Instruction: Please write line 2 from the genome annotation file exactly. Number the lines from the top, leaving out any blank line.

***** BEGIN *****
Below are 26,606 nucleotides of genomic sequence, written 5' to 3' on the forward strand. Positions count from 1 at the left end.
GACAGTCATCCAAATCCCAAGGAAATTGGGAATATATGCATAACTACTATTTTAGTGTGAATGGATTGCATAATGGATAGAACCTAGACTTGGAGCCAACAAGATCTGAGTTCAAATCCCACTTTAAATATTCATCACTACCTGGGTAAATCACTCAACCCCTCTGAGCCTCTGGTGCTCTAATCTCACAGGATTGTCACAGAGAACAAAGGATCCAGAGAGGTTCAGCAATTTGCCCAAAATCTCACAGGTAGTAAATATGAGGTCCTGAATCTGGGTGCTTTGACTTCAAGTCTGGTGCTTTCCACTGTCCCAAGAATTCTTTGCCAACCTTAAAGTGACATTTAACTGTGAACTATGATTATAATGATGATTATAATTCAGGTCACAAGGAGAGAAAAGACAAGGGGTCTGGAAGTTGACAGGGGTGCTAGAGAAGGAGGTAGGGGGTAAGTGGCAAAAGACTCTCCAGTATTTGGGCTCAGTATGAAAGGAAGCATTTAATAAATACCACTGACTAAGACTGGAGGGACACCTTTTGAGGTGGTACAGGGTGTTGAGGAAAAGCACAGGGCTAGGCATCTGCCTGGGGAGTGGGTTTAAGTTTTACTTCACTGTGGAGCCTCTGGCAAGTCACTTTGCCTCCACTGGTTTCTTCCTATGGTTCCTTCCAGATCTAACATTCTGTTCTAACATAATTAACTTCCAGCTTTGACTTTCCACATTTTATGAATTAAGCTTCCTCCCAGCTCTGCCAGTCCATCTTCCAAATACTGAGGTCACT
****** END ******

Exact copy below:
GACAGTCATCCAAATCCCAAGGAAATTGGGAATATATGCATAACTACTATTTTAGTGTGAATGGATTGCATAATGGATAGAACCTAGACTTGGAGCCAACAAGATCTGAGTTCAAATCCCACTTTAAATATTCATCACTACCTGGGTAAATCACTCAACCCCTCTGAGCCTCTGGTGCTCTAATCTCACAGGATTGTCACAGAGAACAAAGGATCCAGAGAGGTTCAGCAATTTGCCCAAAATCTCACAGGTAGTAAATATGAGGTCCTGAATCTGGGTGCTTTGACTTCAAGTCTGGTGCTTTCCACTGTCCCAAGAATTCTTTGCCAACCTTAAAGTGACATTTAACTGTGAACTATGATTATAATGATGATTATAATTCAGGTCACAAGGAGAGAAAAGACAAGGGGTCTGGAAGTTGACAGGGGTGCTAGAGAAGGAGGTAGGGGGTAAGTGGCAAAAGACTCTCCAGTATTTGGGCTCAGTATGAAAGGAAGCATTTAATAAATACCACTGACTAAGACTGGAGGGACACCTTTTGAGGTGGTACAGGGTGTTGAGGAAAAGCACAGGGCTAGGCATCTGCCTGGGGAGTGGGTTTAAGTTTTACTTCACTGTGGAGCCTCTGGCAAGTCACTTTGCCTCCACTGGTTTCTTCCTATGGTTCCTTCCAGATCTAACATTCTGTTCTAACATAATTAACTTCCAGCTTTGACTTTCCACATTTTATGAATTAAGCTTCCTCCCAGCTCTGCCAGTCCATCTTCCAAATACTGAGGTCACT